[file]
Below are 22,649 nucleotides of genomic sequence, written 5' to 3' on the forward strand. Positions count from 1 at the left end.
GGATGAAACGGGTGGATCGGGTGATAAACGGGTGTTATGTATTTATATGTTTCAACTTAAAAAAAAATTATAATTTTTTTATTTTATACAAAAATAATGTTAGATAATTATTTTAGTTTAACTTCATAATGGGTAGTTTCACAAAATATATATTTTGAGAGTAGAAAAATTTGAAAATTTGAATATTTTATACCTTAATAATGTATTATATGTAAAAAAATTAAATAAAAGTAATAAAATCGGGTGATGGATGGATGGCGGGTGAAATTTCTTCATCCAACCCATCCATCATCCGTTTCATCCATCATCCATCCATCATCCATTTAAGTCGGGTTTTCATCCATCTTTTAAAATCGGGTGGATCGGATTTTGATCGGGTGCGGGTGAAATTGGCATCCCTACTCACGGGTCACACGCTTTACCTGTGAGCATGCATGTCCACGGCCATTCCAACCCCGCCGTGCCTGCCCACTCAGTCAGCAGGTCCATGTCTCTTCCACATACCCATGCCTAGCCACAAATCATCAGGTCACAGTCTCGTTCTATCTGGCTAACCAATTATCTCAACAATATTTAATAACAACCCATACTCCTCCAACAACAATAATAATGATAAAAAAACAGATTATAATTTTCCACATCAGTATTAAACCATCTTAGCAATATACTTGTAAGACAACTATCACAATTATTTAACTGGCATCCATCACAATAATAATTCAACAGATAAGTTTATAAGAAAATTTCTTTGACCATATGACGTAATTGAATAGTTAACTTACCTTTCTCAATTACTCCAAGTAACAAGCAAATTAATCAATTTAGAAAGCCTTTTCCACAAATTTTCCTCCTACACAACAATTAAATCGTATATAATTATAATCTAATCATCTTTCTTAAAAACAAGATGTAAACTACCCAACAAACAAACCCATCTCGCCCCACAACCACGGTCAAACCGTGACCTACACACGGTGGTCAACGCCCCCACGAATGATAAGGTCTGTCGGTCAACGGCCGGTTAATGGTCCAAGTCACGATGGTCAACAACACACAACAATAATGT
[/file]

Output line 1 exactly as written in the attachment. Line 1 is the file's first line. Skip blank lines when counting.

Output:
Below are 22,649 nucleotides of genomic sequence, written 5' to 3' on the forward strand. Positions count from 1 at the left end.